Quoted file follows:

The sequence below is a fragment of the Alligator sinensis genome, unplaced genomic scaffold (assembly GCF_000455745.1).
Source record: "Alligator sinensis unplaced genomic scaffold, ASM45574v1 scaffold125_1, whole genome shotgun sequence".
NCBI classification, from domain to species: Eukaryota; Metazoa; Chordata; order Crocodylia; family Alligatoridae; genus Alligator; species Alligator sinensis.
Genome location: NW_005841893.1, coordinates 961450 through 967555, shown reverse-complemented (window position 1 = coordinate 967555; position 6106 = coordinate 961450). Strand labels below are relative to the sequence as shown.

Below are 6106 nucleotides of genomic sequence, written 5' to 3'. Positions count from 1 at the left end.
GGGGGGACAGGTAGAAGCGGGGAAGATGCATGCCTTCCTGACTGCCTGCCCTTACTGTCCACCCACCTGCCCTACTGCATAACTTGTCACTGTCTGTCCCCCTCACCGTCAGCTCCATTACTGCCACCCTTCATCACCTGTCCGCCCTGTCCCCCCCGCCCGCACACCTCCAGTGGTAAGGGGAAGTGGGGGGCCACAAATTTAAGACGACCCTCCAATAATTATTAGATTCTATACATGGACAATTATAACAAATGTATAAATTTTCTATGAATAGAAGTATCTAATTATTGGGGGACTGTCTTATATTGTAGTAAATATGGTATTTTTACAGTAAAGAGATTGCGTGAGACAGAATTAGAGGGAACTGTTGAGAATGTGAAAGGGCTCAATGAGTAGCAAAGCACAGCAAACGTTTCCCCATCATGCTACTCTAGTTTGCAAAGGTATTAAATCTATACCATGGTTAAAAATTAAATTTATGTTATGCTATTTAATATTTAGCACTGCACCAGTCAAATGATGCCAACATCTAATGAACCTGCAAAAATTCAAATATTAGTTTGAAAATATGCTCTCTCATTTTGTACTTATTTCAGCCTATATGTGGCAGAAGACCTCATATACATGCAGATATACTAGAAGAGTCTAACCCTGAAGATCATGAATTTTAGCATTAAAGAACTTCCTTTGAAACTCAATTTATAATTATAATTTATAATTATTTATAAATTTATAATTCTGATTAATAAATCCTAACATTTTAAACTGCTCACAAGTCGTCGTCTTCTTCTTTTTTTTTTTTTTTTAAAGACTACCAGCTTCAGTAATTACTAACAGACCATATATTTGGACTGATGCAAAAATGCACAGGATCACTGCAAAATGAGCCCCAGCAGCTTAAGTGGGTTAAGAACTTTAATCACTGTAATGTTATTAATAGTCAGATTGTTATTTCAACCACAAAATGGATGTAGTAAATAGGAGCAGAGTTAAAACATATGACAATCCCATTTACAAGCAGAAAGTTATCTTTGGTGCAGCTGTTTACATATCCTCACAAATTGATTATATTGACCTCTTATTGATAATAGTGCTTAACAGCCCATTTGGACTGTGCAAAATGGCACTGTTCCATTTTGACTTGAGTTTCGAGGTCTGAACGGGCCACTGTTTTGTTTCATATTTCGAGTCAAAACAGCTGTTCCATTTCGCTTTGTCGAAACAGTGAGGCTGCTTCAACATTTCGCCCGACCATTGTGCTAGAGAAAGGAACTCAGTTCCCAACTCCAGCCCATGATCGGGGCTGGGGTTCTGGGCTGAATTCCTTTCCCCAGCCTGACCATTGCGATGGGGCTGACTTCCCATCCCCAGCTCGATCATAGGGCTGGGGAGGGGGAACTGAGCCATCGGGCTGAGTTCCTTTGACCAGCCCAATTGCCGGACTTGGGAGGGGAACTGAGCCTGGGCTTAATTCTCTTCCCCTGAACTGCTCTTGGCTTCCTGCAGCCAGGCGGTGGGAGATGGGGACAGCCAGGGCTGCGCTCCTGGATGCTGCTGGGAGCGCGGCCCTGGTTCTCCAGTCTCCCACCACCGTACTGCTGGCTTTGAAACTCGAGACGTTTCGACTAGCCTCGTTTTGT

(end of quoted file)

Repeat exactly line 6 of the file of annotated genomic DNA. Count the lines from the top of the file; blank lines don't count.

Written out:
GGGGGGACAGGTAGAAGCGGGGAAGATGCATGCCTTCCTGACTGCCTGCCCTTACTGTCCACCCACCTGCCCTACTGCATAACTTGTCACTGTCTGTCCCCCTCACCGTCAGCTCCATTACTGCCACCCTTCATCACCTGTCCGCCCTGTCCCCCCCGCCCGCACACCTCCAGTGGTAAGGGGAAGTGGGGGGCCACAAATTTAAGACGACCCTCCAATAATTATTAGATTCTATACATGGACAATTATAACAAATGTATAAATTTTCTATGAATAGAAGTATCTAATTATTGGGGGACTGTCTTATATTGTAGTAAATATGGTATTTTTACAGTAAAGAGATTGCGTGAGACAGAATTAGAGGGAACTGTTGAGAATGTGAAAGGGCTCAATGAGTAGCAAAGCACAGCAAACGTTTCCCCATCATGCTACTCTAGTTTGCAAAGGTATTAAATCTATACCATGGTTAAAAATTAAATTTATGTTATGCTATTTAATATTTAGCACTGCACCAGTCAAATGATGCCAACATCTAATGAACCTGCAAAAATTCAAATATTAGTTTGAAAATATGCTCTCTCATTTTGTACTTATTTCAGCCTATATGTGGCAGAAGACCTCATATACATGCAGATATACTAGAAGAGTCTAACCCTGAAGATCATGAATTTTAGCATTAAAGAACTTCCTTTGAAACTCAATTTATAATTATAATTTATAATTATTTATAAATTTATAATTCTGATTAATAAATCCTAACATTTTAAACTGCTCACAAGTCGTCGTCTTCTTCTTTTTTTTTTTTTTTTAAAGACTACCAGCTTCAGTAATTACTAACAGACCATATATTTGGACTGATGCAAAAATGCACAGGATCACTGCAAAATGAGCCCCAGCAGCTTAAGTGGGTTAAGAACTTTAATCACTGTAATGTTATTAATAGTCAGATTGTTATTTCAACCACAAAATGGATGTAGTAAATAGGAGCAGAGTTAAAACATATGACAATCCCATTTACAAGCAGAAAGTTATCTTTGGTGCAGCTGTTTACATATCCTCACAAATTGATTATATTGACCTCTTATTGATAATAGTGCTTAACAGCCCATTTGGACTGTGCAAAATGGCACTGTTCCATTTTGACTTGAGTTTCGAGGTCTGAACGGGCCACTGTTTTGTTTCATATTTCGAGTCAAAACAGCTGTTCCATTTCGCTTTGTCGAAACAGTGAGGCTGCTTCAACATTTCGCCCGACCATTGTGCTAGAGAAAGGAACTCAGTTCCCAACTCCAGCCCATGATCGGGGCTGGGGTTCTGGGCTGAATTCCTTTCCCCAGCCTGACCATTGCGATGGGGCTGACTTCCCATCCCCAGCTCGATCATAGGGCTGGGGAGGGGGAACTGAGCCATCGGGCTGAGTTCCTTTGACCAGCCCAATTGCCGGACTTGGGAGGGGAACTGAGCCTGGGCTTAATTCTCTTCCCCTGAACTGCTCTTGGCTTCCTGCAGCCAGGCGGTGGGAGATGGGGACAGCCAGGGCTGCGCTCCTGGATGCTGCTGGGAGCGCGGCCCTGGTTCTCCAGTCTCCCACCACCGTACTGCTGGCTTTGAAACTCGAGACGTTTCGACTAGCCTCGTTTTGT